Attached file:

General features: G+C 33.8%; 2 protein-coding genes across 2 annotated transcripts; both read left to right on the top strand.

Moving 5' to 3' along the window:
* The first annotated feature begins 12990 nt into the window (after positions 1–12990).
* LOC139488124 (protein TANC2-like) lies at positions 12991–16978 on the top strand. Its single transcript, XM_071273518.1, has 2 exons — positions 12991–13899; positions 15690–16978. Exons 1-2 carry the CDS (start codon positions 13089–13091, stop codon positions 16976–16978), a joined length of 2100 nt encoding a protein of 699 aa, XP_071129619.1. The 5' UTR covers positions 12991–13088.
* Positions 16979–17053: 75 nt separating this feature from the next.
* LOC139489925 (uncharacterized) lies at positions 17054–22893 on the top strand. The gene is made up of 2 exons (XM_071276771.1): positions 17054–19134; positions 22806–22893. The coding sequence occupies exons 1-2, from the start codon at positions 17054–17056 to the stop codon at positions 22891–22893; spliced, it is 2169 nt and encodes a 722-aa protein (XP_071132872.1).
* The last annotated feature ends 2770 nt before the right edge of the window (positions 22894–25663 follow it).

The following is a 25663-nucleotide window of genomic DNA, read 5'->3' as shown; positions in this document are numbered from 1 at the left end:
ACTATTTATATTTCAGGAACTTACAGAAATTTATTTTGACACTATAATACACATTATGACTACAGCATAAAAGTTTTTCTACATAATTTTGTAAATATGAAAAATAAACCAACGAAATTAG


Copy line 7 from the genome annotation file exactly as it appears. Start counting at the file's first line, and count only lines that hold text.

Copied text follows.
* The last annotated feature ends 2770 nt before the right edge of the window (positions 22894–25663 follow it).